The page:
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Bradford Method for Determination of Protein Concentration

Cuntapay, Giormaru, Dela Cruz, Katrina, Dela Cruz, Patrixia Keith, Delloro, Sean Willy, Dimalanta, Ralph Kevin

Abstract

Quantitative determination is essential in many fields of protein study. It depends on the nature of the protein, nature of other components in the protein sample, desired speed, accuracy and sensitivity. One method for determination of protein concentration is Bradford protein assay. It is a spectroscopic analytical procedure used to measure the concentration of protein in a solution. This procedure relies on the binding of the dye Coomassie Brilliant Blue G250 to protein, in which the dye is proportional to the protein concentration. In this experiment, blank and 3 other test tube was assigned with a certain volume of Bovine albumin standard and a volume of distilled water. The fourth test tube will constitute the 1.5 mL of unknown protein. The absorbance was measured using the Ultravioletvisible spectrophotometer and the protein concentration was computed using the dilution equation. The protein concentration of the unknown was determined by using two methods: linear regression method and graphical method

Introduction
A rapid and accurate method for the estimation of protein concentration is essential in many fields of protein study. Quantitative determinations of proteins can be titrimetricelemental, gravimetric or spectroscopic. An assay originally described by Bradford has become the preferred method for quantifying protein in many laboratories. This spectroscopic technique is simpler, faster, and more sensitive than the Lowry method. Moreover, when compared with the Lowry method, it is subject to less interference by common reagents and nonprotein components of biological samples. The Bradford assay relies on the binding of the dye Coomassie Brilliant Blue G250 to protein, in which the dye is proportional to the protein concentration. Without the protein, the solution is red-brown in its acidic solution and when protein binds, the pKa of the dye shifts causing the dye to become blue. Detailed studies indicate that the free dye can exist in four different ionic forms for which the pKa values are 1.15, 1.82, and 12.4. Of the three charged forms of the dye that predominate in the acidic assay reagent solution, the more cationic red and green forms have absorbance maxima at 470 nm and 650 nm, respectively. In contrast, the more anionic blue form of the dye, which binds to protein, has an absorbance maximum at 590 nm. The assay is sensitive to about 20 to 200 g protein. Thus, the quantity of protein can be estimated by determining the amount of dye in the blue ionic form. This is usually achieved by measuring the absorbance of the solution at 595 nm. However, there are also disadvantages when using this method. The Bradford assay is inhibited by the presence of detergents. For example, Sodium dodecyl sulfate (SDS), a common detergent, may be found in protein extracts because it is used to lyse cells by disrupting the membrane lipid bilayer. While other detergents interfere with the assay at high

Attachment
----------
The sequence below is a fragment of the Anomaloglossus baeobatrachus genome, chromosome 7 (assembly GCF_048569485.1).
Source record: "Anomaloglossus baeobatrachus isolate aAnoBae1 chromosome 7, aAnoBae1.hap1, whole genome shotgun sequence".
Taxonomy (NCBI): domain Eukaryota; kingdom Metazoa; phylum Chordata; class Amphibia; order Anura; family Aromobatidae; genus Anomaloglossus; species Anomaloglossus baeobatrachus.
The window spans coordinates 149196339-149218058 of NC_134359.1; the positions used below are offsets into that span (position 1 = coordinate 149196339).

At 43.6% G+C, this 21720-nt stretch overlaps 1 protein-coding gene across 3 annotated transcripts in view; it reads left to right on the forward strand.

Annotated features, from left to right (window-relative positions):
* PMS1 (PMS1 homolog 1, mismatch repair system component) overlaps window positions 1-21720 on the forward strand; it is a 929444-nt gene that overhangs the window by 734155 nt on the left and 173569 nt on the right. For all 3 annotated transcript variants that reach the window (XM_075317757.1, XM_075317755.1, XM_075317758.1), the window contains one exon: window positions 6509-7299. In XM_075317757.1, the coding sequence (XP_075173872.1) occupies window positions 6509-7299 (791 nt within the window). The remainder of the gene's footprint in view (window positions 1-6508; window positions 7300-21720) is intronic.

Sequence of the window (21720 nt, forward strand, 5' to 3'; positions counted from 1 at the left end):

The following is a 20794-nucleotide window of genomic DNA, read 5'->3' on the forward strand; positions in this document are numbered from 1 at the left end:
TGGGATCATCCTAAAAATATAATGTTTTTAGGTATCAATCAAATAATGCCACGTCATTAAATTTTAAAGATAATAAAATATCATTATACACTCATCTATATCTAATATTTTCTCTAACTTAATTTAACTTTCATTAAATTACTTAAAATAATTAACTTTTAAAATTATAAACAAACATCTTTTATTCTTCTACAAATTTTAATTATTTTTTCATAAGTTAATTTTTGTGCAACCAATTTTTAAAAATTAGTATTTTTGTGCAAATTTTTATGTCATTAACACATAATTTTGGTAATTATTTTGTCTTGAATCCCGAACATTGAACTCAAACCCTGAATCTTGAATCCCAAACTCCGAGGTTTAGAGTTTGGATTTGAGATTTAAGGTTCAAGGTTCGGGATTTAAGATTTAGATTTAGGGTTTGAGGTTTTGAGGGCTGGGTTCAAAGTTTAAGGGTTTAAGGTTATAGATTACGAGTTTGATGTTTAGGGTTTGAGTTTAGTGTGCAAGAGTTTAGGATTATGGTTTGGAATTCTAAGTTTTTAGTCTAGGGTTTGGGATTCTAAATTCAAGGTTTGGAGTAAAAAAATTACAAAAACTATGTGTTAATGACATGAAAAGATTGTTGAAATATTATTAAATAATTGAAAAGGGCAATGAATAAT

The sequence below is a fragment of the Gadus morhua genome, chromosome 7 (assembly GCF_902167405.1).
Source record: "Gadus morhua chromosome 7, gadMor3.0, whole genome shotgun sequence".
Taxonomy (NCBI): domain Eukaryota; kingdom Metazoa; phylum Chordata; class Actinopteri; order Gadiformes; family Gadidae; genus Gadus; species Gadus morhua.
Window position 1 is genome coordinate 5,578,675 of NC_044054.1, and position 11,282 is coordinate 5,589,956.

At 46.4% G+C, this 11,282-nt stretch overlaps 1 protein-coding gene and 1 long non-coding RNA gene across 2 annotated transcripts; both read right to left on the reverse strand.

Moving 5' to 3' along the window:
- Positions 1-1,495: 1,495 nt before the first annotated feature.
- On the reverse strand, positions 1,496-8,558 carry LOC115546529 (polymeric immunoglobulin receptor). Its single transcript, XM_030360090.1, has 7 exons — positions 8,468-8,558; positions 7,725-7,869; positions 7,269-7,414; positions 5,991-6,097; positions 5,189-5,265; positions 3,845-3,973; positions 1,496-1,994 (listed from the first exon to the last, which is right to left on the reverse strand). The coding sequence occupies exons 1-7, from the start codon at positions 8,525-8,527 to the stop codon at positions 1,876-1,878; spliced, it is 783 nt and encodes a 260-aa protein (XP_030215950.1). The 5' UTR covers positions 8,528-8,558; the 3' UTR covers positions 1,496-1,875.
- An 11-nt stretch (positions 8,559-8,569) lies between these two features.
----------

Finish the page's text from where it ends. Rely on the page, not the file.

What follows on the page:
concentration, the interference caused by SDS is of two different modes, and each occurs at a different concentration. When SDS concentrations are below critical micelle concentration (known as CMC, 0.00333%W/V to 0.0667%) in a Coomassie dye solution, the detergent tends to bind strongly with the protein, inhibiting the protein binding sites for the dye reagent. This can cause underestimations of protein concentration in solution. When SDS concentrations are above CMC, the detergent associates strongly with the green form of the Coomassie dye, causing the equilibrium to shift, thereby producing more of the blue form. This causes an increase in the absorbance at 595 nm independent of protein presence. Lastly, it is also linear over a short range, typically from 0 g/ml to 2000 g/ml, often making dilutions of a sample necessary before analysis.

Experimental Procedure
In this experiment, Bovine serum albumin (BSA) of 100 g/ml concentration was used as the standard protein. To determine the protein concentration of an unknown sample, 5 fold dilutions was used to guarantee that the protein concentration was within the range of the assay. Also, a blank or the test tube without the standard protein and an unknown protein was used. The series of test tubes were prepared as follows: Table 1. Test Tube Preparations Volume Standard (mL) 0 0.1 0.5 1 1.5 Volume Water (mL) 1.5 1.4 1 0.5 0